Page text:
Apparently Tony's quest to find the truth in my photo led him to Denair where he snapped a series of different photos of the alleged dome with different scenes of farmland in the foreground... added proof that I and others are not crazy after all.
--Here's my story. It all started about four years ago when then managing editor of the Patterson Irrigator, Jonathan Partridge, decided to take a hike one day into the hills west of Patterson, namely, 12 miles up off of Del Puerto Canyon road. After climbing up a canyon and reaching a summit, Jonathan received a phone call where folks don't normally receive cell phone reception and continued to talk and talk and talk, until before he knew it, nightfall was before him. He ended up calling emergency services after he got lost, but no one, including a search and rescue helicopter, could find him. Jonathan was instructed to stay put and try to bundle up for the night 'til morning, which he did. In an article that he wrote after his experience, he described the view from the top of the mountain in the morning and said he could see Half Dome from where he was up in the Diablo Range. I, and many others were very skeptical of his description, and from then on I was determined to try and see it for myself.
Sure enough, a few weeks later, a huge winter storm blew through the valley and I figured that of all times, this would be the opportune time to see Half Dome, when the air was clean and clear. I was photographing in beautiful Del Puerto Canyon at the time and still skeptical, decided to climb a nearby hill to get an overlook of the valley. I'll never forget that day when I got that clear look of the Sierra Nevada mountain range and Half Dome... sticking out like a sore thumb! At the time, I was photgraphing with a wide angle lens on 35mm color film, but vowed to one day photograph this elusive phenomenon with better equipment. After returning back to my car and the Interstate 5 Patterson exit, I looked to the skyline and was able to still see Half Dome... in fact I was able to see it half way on my way to Turlock! (And as Tony Immoos has proved from Denair as well)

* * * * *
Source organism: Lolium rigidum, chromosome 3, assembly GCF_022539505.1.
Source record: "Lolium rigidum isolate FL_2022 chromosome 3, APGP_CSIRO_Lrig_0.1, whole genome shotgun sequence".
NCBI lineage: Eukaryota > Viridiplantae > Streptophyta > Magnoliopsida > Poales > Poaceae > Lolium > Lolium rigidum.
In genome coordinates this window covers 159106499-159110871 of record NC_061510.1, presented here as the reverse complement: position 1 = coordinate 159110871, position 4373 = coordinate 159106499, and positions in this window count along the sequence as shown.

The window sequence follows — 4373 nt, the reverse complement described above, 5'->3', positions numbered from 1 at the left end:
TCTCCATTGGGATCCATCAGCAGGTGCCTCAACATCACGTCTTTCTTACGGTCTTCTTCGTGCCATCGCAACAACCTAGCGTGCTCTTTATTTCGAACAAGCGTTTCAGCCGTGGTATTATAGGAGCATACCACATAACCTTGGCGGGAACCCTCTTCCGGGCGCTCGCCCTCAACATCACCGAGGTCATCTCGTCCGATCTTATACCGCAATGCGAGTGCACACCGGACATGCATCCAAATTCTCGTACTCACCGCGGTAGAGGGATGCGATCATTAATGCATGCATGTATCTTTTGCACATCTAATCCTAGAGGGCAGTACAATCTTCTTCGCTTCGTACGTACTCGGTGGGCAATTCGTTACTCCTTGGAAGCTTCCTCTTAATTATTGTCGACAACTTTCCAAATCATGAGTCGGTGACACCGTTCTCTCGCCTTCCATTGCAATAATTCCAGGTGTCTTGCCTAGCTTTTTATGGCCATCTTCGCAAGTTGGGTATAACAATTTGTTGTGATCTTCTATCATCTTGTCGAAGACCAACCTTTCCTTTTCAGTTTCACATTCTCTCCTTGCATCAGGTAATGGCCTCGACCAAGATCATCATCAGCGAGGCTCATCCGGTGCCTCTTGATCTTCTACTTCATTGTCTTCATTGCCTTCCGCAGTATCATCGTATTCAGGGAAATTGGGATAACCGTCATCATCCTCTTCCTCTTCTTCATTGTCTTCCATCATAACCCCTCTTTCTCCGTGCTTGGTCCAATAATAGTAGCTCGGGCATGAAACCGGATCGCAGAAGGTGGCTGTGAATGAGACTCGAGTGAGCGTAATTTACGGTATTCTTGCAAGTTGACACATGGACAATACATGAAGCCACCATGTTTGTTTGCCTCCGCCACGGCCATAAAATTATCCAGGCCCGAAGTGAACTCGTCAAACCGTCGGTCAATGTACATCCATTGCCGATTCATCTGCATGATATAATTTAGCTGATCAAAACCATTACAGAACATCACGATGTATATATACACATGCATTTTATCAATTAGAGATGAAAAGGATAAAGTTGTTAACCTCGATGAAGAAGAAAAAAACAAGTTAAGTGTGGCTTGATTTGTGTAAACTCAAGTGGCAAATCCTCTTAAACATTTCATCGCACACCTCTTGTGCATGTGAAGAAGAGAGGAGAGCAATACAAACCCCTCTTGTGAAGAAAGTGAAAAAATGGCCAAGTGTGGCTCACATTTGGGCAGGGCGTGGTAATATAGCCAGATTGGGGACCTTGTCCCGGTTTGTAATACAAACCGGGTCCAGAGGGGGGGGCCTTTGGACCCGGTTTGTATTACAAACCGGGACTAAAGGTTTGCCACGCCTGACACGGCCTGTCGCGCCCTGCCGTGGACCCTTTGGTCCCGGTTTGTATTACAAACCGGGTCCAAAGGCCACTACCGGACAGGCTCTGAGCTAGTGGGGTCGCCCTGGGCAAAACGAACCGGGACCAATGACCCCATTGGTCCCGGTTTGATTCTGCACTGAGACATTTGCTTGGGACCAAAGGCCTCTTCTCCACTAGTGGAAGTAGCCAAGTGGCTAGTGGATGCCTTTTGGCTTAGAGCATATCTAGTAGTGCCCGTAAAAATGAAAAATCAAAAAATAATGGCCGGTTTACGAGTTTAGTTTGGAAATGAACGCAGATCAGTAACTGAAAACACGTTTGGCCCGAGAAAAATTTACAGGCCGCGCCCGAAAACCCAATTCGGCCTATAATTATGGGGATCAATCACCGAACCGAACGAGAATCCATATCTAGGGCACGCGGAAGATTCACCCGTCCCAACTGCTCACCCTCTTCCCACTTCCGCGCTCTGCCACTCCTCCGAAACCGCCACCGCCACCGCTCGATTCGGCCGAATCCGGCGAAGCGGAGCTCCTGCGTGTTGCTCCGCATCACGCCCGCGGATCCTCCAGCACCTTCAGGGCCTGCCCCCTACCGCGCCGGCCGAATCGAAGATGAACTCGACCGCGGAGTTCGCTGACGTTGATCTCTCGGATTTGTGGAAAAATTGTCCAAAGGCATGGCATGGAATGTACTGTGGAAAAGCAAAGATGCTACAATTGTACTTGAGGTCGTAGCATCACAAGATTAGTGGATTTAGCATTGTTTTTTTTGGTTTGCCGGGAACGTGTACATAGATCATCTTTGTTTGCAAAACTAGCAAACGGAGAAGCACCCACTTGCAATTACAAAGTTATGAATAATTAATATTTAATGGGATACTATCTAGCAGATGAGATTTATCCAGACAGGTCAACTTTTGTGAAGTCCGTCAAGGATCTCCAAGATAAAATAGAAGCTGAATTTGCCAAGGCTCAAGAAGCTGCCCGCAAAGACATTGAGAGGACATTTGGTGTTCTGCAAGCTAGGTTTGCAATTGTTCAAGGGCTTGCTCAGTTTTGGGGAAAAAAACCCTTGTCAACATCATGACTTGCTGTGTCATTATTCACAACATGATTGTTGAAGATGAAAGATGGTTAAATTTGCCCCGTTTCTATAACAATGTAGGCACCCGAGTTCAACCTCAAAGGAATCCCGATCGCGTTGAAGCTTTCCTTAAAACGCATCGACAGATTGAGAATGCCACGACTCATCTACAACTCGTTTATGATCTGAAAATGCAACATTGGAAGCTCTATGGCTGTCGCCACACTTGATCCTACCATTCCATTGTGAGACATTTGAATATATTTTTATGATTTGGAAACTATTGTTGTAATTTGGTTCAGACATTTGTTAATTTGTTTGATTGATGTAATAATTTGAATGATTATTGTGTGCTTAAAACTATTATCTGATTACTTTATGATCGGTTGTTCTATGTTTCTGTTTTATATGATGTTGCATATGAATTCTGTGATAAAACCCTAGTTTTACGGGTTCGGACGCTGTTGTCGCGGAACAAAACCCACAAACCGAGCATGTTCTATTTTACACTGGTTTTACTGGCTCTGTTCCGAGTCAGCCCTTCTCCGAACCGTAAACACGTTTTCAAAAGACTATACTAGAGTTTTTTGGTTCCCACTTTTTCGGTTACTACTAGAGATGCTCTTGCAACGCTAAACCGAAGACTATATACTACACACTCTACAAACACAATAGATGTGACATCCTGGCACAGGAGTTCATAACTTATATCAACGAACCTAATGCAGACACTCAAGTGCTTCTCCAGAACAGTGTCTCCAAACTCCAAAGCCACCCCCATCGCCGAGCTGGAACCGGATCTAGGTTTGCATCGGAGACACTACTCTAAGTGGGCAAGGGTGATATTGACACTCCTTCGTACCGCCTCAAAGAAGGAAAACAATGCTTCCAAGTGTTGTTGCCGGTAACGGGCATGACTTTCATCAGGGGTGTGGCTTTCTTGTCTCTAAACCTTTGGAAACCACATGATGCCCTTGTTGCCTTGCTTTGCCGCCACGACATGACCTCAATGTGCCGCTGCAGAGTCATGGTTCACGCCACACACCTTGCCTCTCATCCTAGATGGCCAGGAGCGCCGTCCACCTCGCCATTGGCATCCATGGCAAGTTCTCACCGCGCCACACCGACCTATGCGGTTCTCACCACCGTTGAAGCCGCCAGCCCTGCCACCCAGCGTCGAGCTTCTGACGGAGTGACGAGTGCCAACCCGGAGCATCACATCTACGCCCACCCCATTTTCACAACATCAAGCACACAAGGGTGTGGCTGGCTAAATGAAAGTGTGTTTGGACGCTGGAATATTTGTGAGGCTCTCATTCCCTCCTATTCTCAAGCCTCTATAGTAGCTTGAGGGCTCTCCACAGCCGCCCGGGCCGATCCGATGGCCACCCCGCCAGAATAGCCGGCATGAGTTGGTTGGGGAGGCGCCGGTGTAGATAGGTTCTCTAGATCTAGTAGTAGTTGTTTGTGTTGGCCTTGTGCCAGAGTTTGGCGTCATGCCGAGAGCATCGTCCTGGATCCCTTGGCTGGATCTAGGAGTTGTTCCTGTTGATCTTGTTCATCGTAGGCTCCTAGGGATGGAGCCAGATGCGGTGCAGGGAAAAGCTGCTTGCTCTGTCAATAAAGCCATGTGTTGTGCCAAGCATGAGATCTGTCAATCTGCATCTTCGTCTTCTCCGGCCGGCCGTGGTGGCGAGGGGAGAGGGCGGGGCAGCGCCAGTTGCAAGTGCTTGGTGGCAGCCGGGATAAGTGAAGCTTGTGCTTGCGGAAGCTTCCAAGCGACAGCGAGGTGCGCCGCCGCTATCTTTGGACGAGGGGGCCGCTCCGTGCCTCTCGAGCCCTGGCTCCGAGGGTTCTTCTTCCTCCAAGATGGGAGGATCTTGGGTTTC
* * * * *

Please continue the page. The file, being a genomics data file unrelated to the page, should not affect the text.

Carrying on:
So, fastforward 4 years to Tuesday February 10th 2009. I was running late for a class I'm signed up for at Modesto Junior College when I noticed the elusive Half Dome looming up from a farm off of Jennings rd. I was already late, but I couldn't let it get away from me again, so I pulled over and took a total of 15 frames, the first of which is at the top of this post.
Using the Canon 30D and the 70-200mm f/2.8 lens that I use for work, I focussed on the horizon and took a series of underexposed photos, knowing that it's easier to retain digital information when correcting an image that is darker rather than lighter. The air over the valley was quite clear, but I knew that the image would have to go through some PhotoShop filters and undergo some major cropping before I could even remotely want to have the photo published.
Here's the undoctored original image above.
I zoomed in and cropped it a little.
Cropped it a little more.
Here it is cropped to the original size and format it was when published. I had to use a combination of levels, curves, colorbalancing, and the history brush to get it where it is now.
Here it is cropped in just a little more to really emphasize it's presence. I would have used something along these lines, but I felt that the power line needed to have some context and I chose to include the power pole as well.
While these photos may not be the best photos of Half Dome, I think they clearly show that on a clear enough day, you can see Half Dome with the naked eye from little ol' Patterson. Here's a link to the original blog discussion on a Fred Miranda photography website, thanks Chaz for letting me know.